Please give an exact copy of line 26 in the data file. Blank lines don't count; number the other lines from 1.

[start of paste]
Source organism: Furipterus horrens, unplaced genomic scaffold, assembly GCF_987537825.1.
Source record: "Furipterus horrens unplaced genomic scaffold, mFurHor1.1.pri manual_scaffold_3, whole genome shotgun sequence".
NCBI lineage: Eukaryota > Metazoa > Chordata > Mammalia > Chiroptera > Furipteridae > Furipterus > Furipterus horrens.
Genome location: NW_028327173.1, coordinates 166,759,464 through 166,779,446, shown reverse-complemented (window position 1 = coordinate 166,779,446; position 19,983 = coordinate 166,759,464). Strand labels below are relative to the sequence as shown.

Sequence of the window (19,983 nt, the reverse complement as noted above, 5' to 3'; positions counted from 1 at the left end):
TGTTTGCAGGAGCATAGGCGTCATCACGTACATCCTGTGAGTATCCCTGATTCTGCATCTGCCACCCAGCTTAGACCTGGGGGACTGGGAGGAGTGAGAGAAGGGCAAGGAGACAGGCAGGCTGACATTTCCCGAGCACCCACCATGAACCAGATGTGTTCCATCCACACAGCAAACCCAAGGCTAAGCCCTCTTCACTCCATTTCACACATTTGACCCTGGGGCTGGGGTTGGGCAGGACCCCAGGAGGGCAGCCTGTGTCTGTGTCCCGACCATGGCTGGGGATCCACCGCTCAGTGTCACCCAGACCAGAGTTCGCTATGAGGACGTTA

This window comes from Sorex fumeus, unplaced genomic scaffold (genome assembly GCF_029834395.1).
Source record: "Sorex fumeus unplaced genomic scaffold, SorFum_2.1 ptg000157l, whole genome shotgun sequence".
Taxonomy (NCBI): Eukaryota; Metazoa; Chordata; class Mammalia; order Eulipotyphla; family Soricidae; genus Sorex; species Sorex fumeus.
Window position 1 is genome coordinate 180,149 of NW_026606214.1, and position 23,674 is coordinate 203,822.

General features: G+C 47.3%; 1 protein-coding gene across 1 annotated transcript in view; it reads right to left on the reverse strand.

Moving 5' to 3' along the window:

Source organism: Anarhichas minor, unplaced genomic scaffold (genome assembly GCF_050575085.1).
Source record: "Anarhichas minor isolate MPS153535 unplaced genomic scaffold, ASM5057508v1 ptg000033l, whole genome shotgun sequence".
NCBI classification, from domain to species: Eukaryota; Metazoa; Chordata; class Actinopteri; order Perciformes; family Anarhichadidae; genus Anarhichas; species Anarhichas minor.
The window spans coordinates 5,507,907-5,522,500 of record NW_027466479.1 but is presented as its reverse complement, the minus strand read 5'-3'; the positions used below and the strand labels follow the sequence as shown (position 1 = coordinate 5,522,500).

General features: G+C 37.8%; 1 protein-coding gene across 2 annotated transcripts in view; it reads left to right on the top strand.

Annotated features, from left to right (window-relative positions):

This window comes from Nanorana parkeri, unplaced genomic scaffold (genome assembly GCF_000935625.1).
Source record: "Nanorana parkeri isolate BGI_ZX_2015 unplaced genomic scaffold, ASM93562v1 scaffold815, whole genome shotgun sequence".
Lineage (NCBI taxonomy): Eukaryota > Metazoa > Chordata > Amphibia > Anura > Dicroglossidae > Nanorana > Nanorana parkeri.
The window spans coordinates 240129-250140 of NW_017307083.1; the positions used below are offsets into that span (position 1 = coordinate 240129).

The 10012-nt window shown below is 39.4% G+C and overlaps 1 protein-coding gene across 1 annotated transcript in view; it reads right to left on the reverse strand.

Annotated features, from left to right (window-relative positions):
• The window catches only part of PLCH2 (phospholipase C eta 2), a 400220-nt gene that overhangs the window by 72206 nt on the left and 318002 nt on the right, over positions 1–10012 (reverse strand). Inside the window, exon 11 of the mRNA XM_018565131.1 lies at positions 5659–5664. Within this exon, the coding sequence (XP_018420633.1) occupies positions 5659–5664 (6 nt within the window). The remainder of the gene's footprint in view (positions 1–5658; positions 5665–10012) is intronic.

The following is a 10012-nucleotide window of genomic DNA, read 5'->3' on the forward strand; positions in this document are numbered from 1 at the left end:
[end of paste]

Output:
The following is a 10012-nucleotide window of genomic DNA, read 5'->3' on the forward strand; positions in this document are numbered from 1 at the left end: